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Spa idyll could be more patient with fish

IF IT WERE NOT for the thermal spring in this north Slovak town, there would probably not be a restaurant to write about.
Built on an island in a picturesque lake, and joined to the mainland by a wooden bridge, the Rybárska bašta restaurant is part of a modern restructured spa complex in Rajecké Teplice. Girdled by the panorama of the Malá Fatra mountains, this natural paradise is only a 20-minute drive from Žilina.
Rybárska bašta's cuisine can best be enjoyed after spending several relaxing hours in the spa's large whirlpools and four different saunas - herbal, salty, Arabic and Finnish.


FISHERMAN's Fort offers a surprising variety of seafood.
photo: Zuzana Habšudová

Rybárska bašta

Where: Kúpele Rajecké Teplice (Rajecké Teplice Spa), Rajecké Teplice
Tel: 041/5494-030
Open: daily 10:00-24:00
English menu: Yes
Reservations: Yes
Rating: 9 out of 10

IF IT WERE NOT for the thermal spring in this north Slovak town, there would probably not be a restaurant to write about.

Built on an island in a picturesque lake, and joined to the mainland by a wooden bridge, the Rybárska bašta restaurant is part of a modern restructured spa complex in Rajecké Teplice. Girdled by the panorama of the Malá Fatra mountains, this natural paradise is only a 20-minute drive from Žilina.

Rybárska bašta's cuisine can best be enjoyed after spending several relaxing hours in the spa's large whirlpools and four different saunas - herbal, salty, Arabic and Finnish.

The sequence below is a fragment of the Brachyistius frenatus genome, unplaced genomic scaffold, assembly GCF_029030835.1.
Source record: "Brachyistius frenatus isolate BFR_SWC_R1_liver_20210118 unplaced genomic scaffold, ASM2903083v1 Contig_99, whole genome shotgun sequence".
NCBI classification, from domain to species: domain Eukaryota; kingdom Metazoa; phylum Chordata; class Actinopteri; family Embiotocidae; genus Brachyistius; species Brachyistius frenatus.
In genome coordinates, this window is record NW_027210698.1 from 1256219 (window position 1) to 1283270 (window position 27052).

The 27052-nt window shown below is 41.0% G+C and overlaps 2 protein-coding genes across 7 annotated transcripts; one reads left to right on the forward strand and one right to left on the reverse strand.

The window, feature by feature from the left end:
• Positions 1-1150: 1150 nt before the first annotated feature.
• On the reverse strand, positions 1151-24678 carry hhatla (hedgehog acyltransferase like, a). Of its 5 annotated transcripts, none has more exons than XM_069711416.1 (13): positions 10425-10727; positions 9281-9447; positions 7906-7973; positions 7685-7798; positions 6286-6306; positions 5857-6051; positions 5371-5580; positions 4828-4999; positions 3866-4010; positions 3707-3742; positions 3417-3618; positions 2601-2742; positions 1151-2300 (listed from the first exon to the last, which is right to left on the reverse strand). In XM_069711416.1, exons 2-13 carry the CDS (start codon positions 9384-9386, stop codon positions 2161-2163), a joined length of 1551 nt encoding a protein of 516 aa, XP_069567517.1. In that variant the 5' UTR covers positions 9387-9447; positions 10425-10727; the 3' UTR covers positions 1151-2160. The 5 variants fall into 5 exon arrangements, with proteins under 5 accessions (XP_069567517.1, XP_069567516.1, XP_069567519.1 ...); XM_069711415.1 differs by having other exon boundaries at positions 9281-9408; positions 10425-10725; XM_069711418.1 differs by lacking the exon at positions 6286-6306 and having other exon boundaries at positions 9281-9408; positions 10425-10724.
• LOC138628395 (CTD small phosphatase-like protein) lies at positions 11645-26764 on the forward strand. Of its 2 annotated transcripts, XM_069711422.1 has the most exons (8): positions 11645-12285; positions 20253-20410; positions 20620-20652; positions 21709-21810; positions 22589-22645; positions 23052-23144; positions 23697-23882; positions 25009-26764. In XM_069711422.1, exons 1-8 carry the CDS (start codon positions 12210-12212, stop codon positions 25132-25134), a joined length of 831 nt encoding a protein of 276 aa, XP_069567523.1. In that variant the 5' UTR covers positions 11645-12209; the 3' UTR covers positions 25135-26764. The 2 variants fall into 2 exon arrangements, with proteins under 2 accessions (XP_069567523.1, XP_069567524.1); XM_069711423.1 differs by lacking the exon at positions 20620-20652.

The restaurant has three floors with an overall capacity of 15 tables, starting from the 'Undersea Aquarium' in the cellar, the main restaurant on the ground floor and the 'Bistro Bar' at the top. The large windows framing the restaurant offer a view of the surrounding lake, whose waters are so clear that you can see the large fish swimming beneath its surface.


WATCH out for fountains.
photo: Zuzana Habšudová

It is fish (although none from the lake) that dominate the menu of the Rybárska Bašta, which in English means Fisherman's Fort. Ten varieties of fish are served in different ways in 20 dishes. You can choose from fresh- and saltwater fish; have them steamed, grilled or fried; and pay anywhere from Sk70 to Sk230 ($2-5) for the meal.

My two friends and I started our early dinner with a French onion soup and the Hungarian halászlé (spicy fish broth) soup. While blowing the heat off the cheese in the former, and circumventing the massive spicy peppers (feferoni) in the latter, we took in the restaurant interior. A solid wood affair, with fish shapes moulded into the chairs and folk costumes from different Slovak regions carved into the walls.

We were somewhat surprised (and annoyed) to be served entrees at different times. First we received the fish - carp in almonds and shark in wine - and after 15 minutes came the Šopský salad. The food was fantastic, but after sharing my experience with other people who have visited the place, we all agree the Rybárska bašta could afford to let the fish relax on the grill a little longer, and perhaps bringing all the dishes at once.

While the autumn warmth lasts you can also sit outside on a terrace and watch the swans and ducks swimming on the lake. If you wish to join them, you can rent a boat on the island. Just beware of the fountains under the surface of the water - they tend to splash you just as you are entering the tipsy craft.

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